Human Rights and Peace: Laws, Institutions and Movements explores the shifts in the way peace has been envisaged in the rhetoric and practice of human rights. Peace has come to be seen as a continuing process of the pursuit of liberation, a progressive dismantling of relationships, of exploitation based on gender, caste, class, race, ethnicity and nationality, and a countervailing force to the coercive practices of the state. Woven around the themes of ideas, laws and institutions, and movements, the articles in this volume show how peace has become an over-arching framework in the domain of human rights. The book traces how the idea of peace has transformed from a passive condition of 'sepulchral silence' associated with 'guided' peace, into a praxis led by and producing radical politics of liberatory change. The volume examines: " The distinct claims that peace makes to durable rights which are not subject to arbitrary withdrawals or selective investment by the state; " The articulations of right to peace in the largely unexplored processes of 'conflict resolution' in South Asia; and " The role of human rights movement and institutions in situations of prolonged absence of peace, sustained repression by the state, and unprecedented growth in non-state violence of all kinds.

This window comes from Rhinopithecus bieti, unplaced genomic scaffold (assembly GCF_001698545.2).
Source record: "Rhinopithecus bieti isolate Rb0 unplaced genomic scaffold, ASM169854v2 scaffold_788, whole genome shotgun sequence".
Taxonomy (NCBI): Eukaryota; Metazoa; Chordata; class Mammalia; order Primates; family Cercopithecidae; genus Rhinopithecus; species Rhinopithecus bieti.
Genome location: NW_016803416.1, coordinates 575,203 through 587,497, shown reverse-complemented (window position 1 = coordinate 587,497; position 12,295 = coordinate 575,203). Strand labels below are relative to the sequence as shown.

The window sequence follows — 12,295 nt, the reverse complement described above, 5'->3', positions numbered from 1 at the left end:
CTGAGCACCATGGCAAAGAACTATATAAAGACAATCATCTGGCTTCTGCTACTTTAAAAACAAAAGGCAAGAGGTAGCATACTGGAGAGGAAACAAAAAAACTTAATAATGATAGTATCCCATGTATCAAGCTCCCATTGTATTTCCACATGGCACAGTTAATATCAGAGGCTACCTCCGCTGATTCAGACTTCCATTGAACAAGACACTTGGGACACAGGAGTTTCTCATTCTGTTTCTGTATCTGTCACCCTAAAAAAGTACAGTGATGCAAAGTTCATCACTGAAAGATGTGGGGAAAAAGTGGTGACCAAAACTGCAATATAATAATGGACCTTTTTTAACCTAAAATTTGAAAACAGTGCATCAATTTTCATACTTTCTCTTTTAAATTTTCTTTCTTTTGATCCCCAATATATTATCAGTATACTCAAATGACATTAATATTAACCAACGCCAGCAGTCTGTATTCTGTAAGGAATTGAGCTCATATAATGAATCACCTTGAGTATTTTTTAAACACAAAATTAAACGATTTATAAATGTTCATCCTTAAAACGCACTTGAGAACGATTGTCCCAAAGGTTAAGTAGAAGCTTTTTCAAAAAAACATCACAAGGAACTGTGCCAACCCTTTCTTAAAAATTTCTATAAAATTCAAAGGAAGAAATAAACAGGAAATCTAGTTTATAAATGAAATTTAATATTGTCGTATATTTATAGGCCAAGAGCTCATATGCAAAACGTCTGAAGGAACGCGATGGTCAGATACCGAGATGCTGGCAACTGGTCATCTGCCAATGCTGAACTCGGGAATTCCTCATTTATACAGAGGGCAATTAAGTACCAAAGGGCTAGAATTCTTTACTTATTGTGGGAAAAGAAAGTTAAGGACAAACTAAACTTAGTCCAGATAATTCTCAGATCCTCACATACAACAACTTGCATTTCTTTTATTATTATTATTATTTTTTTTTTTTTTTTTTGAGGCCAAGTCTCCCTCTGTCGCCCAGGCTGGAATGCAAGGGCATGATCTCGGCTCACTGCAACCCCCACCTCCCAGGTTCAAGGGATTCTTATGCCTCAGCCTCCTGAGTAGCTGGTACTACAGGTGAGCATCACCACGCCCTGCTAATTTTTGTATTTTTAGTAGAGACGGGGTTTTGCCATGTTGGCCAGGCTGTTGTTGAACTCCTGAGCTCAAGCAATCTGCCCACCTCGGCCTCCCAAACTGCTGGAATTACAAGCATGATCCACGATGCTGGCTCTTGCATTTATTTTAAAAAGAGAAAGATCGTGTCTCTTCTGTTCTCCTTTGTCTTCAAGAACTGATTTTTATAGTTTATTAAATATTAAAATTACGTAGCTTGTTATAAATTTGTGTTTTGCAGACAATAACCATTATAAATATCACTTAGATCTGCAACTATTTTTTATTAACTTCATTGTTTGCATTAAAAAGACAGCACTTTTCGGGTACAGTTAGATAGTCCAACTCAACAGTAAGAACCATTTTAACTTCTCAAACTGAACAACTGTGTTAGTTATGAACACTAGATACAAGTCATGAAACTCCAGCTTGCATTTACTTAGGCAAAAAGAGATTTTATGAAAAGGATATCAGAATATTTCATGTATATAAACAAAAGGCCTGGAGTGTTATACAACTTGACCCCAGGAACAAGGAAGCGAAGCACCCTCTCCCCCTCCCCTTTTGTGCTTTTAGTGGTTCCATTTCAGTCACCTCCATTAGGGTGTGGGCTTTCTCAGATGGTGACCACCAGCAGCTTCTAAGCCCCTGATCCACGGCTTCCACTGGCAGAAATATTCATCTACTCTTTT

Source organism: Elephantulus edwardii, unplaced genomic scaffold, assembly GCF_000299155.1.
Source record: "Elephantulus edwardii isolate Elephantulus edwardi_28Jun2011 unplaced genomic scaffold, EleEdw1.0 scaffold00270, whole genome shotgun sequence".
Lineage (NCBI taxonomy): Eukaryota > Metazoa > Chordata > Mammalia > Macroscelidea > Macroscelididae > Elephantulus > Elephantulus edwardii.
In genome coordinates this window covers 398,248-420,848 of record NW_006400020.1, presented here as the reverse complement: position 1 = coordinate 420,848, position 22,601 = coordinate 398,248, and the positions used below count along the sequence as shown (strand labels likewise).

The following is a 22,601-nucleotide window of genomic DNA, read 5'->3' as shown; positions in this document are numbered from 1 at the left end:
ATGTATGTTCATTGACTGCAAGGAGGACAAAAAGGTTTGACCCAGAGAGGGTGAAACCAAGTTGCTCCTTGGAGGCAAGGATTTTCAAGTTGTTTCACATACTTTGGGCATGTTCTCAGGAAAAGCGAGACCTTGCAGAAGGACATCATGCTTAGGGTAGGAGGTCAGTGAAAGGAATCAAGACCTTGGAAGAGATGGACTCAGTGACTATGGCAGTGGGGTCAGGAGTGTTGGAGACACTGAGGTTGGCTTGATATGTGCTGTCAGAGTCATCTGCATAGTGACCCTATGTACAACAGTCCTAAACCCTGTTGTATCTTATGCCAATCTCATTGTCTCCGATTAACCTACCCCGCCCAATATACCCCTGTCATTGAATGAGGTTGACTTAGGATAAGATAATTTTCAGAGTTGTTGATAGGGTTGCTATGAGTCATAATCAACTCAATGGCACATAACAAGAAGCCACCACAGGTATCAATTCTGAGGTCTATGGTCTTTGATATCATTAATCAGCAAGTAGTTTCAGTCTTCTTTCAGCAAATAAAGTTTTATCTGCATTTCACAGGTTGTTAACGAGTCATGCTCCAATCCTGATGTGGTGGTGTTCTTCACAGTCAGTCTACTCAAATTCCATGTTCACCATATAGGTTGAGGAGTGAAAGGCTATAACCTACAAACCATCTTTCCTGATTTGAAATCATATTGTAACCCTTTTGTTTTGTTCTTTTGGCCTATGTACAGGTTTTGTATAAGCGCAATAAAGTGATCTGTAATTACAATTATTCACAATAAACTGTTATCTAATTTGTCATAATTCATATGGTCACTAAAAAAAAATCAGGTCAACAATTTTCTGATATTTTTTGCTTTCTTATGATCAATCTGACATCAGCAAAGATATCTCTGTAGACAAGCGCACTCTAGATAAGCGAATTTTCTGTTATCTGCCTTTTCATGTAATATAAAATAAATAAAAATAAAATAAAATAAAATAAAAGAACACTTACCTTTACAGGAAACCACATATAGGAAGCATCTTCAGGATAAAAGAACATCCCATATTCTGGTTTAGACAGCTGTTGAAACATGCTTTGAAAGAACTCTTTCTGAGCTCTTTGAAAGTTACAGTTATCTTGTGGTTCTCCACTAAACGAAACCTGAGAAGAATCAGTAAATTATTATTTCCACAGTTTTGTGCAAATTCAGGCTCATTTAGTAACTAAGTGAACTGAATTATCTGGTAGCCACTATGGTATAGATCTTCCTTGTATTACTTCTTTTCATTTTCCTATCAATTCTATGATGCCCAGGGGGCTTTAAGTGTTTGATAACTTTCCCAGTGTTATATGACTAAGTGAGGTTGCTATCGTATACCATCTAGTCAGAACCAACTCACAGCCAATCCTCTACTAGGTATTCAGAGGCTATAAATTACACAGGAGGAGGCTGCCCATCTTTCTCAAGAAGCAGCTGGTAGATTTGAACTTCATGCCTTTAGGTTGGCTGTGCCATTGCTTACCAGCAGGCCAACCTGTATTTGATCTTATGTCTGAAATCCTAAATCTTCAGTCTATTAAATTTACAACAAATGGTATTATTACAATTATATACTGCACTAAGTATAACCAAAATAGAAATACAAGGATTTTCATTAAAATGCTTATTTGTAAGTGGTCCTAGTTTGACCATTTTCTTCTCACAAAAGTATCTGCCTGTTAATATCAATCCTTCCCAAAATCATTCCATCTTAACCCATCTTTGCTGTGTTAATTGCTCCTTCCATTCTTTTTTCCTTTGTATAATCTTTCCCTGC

While as a bundle of ideas the human rights discourse has expanded to include civil, political, economic and cultural rights, moving from individual rights to rights of groups and communities, in practice these rights have been dispensed with wherever they were incompatible with state power and the interests of private capital. When exploring the idea of peace as enumerated in human rights instruments and articulated in scholarly writings on rights, the questions that one must necessarily ask are: (a) What are the claims that peace allows to be made which are different from those that have hitherto existed? (b) How do these claims create the enabling conditions which assure the durability of rights so that they are not subject to arbitrary withdrawals or selective ...

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